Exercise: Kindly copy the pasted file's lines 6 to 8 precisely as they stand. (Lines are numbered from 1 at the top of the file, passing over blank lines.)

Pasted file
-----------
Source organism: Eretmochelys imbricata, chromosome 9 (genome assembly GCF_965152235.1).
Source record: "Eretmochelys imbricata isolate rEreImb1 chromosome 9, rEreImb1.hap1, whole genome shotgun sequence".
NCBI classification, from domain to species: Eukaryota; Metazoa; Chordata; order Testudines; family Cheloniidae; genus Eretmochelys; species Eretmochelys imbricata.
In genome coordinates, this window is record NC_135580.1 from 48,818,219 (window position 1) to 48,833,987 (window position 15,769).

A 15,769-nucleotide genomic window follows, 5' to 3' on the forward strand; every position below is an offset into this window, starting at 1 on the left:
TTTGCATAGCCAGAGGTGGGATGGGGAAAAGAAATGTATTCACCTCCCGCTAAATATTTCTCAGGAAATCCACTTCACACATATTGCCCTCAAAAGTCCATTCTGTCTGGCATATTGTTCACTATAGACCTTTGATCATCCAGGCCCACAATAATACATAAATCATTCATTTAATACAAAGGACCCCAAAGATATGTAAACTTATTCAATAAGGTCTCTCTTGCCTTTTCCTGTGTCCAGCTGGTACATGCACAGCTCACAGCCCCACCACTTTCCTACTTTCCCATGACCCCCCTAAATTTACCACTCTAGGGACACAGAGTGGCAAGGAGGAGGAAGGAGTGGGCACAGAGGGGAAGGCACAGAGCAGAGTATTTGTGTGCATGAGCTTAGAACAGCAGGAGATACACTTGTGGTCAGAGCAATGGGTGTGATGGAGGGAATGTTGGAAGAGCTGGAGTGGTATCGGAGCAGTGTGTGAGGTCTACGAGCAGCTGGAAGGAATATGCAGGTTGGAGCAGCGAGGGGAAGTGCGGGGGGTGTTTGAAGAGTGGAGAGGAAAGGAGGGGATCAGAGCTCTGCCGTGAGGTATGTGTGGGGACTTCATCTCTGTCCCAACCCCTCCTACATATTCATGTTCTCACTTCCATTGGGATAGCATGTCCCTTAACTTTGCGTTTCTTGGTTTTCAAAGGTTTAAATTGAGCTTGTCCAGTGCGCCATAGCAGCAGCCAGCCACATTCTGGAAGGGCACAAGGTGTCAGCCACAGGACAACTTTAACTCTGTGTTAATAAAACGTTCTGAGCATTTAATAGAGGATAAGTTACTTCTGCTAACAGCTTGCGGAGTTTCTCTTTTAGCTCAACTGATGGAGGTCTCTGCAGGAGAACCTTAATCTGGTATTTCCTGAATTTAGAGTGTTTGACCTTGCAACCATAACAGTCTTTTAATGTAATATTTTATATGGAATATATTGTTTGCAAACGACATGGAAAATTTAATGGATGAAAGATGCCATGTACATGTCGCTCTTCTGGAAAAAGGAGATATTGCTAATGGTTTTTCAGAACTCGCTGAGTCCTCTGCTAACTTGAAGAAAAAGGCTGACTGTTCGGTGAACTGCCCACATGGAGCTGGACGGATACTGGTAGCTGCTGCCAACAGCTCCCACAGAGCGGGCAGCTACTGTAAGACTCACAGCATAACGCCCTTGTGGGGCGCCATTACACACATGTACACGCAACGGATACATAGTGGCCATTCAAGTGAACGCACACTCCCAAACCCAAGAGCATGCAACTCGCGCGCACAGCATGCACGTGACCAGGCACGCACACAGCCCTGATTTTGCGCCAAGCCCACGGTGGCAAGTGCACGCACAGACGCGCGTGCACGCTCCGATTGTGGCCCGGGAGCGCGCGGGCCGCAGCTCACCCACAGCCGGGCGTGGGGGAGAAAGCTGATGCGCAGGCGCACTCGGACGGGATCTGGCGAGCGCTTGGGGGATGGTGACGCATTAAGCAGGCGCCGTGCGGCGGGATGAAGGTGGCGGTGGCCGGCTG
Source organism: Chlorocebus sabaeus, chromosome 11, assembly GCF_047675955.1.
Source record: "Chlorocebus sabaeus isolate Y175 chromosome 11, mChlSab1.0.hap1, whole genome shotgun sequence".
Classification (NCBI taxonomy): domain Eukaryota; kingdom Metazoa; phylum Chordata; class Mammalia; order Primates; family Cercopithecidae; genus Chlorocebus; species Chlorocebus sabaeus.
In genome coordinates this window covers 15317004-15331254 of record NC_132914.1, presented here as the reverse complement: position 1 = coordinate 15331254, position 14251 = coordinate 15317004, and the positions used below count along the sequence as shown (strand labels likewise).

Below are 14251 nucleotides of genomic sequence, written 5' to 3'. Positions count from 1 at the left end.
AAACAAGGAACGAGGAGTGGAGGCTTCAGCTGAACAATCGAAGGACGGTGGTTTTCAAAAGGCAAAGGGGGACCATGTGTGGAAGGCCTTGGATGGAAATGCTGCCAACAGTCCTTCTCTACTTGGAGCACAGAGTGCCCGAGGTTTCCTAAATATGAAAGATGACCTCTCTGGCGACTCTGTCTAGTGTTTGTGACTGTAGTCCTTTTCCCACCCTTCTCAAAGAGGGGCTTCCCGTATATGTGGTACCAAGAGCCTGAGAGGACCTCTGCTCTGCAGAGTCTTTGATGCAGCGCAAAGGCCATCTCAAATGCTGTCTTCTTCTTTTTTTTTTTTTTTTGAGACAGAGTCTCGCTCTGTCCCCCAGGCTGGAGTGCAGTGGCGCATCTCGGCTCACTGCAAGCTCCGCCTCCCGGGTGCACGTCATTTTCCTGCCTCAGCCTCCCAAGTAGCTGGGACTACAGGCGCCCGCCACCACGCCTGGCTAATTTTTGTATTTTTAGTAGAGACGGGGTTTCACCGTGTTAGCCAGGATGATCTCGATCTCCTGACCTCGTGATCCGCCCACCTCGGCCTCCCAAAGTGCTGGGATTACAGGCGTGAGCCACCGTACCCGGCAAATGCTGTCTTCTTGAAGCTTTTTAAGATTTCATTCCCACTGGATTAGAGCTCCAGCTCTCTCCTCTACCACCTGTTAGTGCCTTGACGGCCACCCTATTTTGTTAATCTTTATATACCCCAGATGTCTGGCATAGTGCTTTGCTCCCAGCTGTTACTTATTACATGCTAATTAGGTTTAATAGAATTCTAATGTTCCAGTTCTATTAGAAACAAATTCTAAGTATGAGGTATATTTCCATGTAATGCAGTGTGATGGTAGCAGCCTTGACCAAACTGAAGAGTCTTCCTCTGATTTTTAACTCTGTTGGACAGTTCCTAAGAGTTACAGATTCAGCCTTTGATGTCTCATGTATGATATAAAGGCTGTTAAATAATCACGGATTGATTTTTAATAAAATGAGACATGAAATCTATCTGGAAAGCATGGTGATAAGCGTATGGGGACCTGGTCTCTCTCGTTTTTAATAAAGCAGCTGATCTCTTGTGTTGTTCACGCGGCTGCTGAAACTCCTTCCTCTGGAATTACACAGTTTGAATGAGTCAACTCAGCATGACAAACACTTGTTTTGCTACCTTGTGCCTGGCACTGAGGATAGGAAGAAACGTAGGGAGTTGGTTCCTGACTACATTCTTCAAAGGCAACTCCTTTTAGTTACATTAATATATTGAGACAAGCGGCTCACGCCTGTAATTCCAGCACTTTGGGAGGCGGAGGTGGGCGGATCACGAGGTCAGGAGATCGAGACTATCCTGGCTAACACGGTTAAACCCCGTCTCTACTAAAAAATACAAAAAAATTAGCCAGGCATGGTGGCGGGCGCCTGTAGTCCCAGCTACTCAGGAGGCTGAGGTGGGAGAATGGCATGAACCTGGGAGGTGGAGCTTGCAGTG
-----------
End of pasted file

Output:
TTTGCATAGCCAGAGGTGGGATGGGGAAAAGAAATGTATTCACCTCCCGCTAAATATTTCTCAGGAAATCCACTTCACACATATTGCCCTCAAAAGTCCATTCTGTCTGGCATATTGTTCACTATAGACCTTTGATCATCCAGGCCCACAATAATACATAAATCATTCATTTAATACAAAGGACCCCAAAGATATGTAAACTTATTCAATAAGGTCTCTCTTGCCTTTTCCTGTGTCCAGCTGGTACATGCACAGCTCACAGCCCCACCACTTTCCTACTTTCCCATGACCCCCCTAAATTTACCACTCTAGGGACACAGAGTGGCAAGGAGGAGGAAGGAGTGGGCACAGAGGGGAAGGCACAGAGCAGAGTATTTGTGTGCATGAGCTTAGAACAGCAGGAGATACACTTGTGGTCAGAGCAATGGGTGTGATGGAGGGAATGTTGGAAGAGCTGGAGTGGTATCGGAGCAGTGTGTGAGGTCTACGAGCAGCTGGAAGGAATATGCAGGTTGGAGCAGCGAGGGGAAGTGCGGGGGGTGTTTGAAGAGTGGAGAGGAAAGGAGGGGATCAGAGCTCTGCCGTGAGGTATGTGTGGGGACTTCATCTCTGTCCCAACCCCTCCTACATATTCATGTTCTCACTTCCATTGGGATAGCATGTCCCTTAACTTTGCGTTTCTTGGTTTTCAAAGGTTTAAATTGAGCTTGTCCAGTGCGCCATAGCAGCAGCCAGCCACATTCTGGAAGGGCACAAGGTGTCAGCCACAGGACAACTTTAACTCTGTGTTAATAAAACGTTCTGAGCATTTAATAGAGGATAAGTTACTTCTGCTAACAGCTTGCGGAGTTTCTCTTTTAGCTCAACTGATGGAGGTCTCTGCAGGAGAACCTTAATCTGGTATTTCCTGAATTTAGAGTGTTTGACCTTGCAACCATAACAGTCTTTTAATGTAATATTTTATATGGAATATATTGTTTGCAAACGACATGGAAAATTTAATGGATGAAAGATGCCATGTACATGTCGCTCTTCTGGAAAAAGGAGATATTGCTAATGGTTTTTCAGAACTCGCTGAGTCCTCTGCTAACTTGAAGAAAAAGGCTGACTGTTCGGTGAACTGCCCACATGGAGCTGGACGGATACTGGTAGCTGCTGCCAACAGCTCCCACAGAGCGGGCAGCTACTGTAAGACTCACAGCATAACGCCCTTGTGGGGCGCCATTACACACATGTACACGCAACGGATACATAGTGGCCATTCAAGTGAACGCACACTCCCAAACCCAAGAGCATGCAACTCGCGCGCACAGCATGCACGTGACCAGGCACGCACACAGCCCTGATTTTGCGCCAAGCCCACGGTGGCAAGTGCACGCACAGACGCGCGTGCACGCTCCGATTGTGGCCCGGGAGCGCGCGGGCCGCAGCTCACCCACAGCCGGGCGTGGGGGAGAAAGCTGATGCGCAGGCGCACTCGGACGGGATCTGGCGAGCGCTTGGGGGATGGTGACGCATTAAGCAGGCGCCGTGCGGCGGGATGAAGGTGGCGGTGGCCGGCTG
Source organism: Chlorocebus sabaeus, chromosome 11, assembly GCF_047675955.1.
Source record: "Chlorocebus sabaeus isolate Y175 chromosome 11, mChlSab1.0.hap1, whole genome shotgun sequence".